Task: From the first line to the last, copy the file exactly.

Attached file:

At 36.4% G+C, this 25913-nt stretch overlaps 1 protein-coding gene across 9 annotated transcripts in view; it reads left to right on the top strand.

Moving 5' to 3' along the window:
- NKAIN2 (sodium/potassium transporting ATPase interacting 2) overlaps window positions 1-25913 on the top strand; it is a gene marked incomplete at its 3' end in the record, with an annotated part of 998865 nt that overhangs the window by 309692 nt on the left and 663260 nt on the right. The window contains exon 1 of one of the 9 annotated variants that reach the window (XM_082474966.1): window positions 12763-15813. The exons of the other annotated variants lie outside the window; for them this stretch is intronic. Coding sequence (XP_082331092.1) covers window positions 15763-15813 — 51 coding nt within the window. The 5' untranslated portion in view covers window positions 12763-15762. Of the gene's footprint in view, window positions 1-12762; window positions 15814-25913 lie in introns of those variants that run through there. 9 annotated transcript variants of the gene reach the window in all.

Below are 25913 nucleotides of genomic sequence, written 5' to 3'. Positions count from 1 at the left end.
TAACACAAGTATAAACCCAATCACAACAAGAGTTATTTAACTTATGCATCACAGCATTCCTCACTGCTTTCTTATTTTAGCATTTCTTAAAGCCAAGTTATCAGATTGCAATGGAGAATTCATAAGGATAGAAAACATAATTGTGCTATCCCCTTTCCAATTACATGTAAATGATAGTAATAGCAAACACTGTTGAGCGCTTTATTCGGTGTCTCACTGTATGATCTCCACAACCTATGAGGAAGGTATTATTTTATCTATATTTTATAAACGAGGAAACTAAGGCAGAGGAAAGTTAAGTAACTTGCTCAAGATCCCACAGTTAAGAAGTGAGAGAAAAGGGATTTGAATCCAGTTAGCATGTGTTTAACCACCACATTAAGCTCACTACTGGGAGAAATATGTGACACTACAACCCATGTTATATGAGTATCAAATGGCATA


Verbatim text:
At 36.4% G+C, this 25913-nt stretch overlaps 1 protein-coding gene across 9 annotated transcripts in view; it reads left to right on the top strand.

Moving 5' to 3' along the window:
- NKAIN2 (sodium/potassium transporting ATPase interacting 2) overlaps window positions 1-25913 on the top strand; it is a gene marked incomplete at its 3' end in the record, with an annotated part of 998865 nt that overhangs the window by 309692 nt on the left and 663260 nt on the right. The window contains exon 1 of one of the 9 annotated variants that reach the window (XM_082474966.1): window positions 12763-15813. The exons of the other annotated variants lie outside the window; for them this stretch is intronic. Coding sequence (XP_082331092.1) covers window positions 15763-15813 — 51 coding nt within the window. The 5' untranslated portion in view covers window positions 12763-15762. Of the gene's footprint in view, window positions 1-12762; window positions 15814-25913 lie in introns of those variants that run through there. 9 annotated transcript variants of the gene reach the window in all.

Below are 25913 nucleotides of genomic sequence, written 5' to 3'. Positions count from 1 at the left end.
TAACACAAGTATAAACCCAATCACAACAAGAGTTATTTAACTTATGCATCACAGCATTCCTCACTGCTTTCTTATTTTAGCATTTCTTAAAGCCAAGTTATCAGATTGCAATGGAGAATTCATAAGGATAGAAAACATAATTGTGCTATCCCCTTTCCAATTACATGTAAATGATAGTAATAGCAAACACTGTTGAGCGCTTTATTCGGTGTCTCACTGTATGATCTCCACAACCTATGAGGAAGGTATTATTTTATCTATATTTTATAAACGAGGAAACTAAGGCAGAGGAAAGTTAAGTAACTTGCTCAAGATCCCACAGTTAAGAAGTGAGAGAAAAGGGATTTGAATCCAGTTAGCATGTGTTTAACCACCACATTAAGCTCACTACTGGGAGAAATATGTGACACTACAACCCATGTTATATGAGTATCAAATGGCATA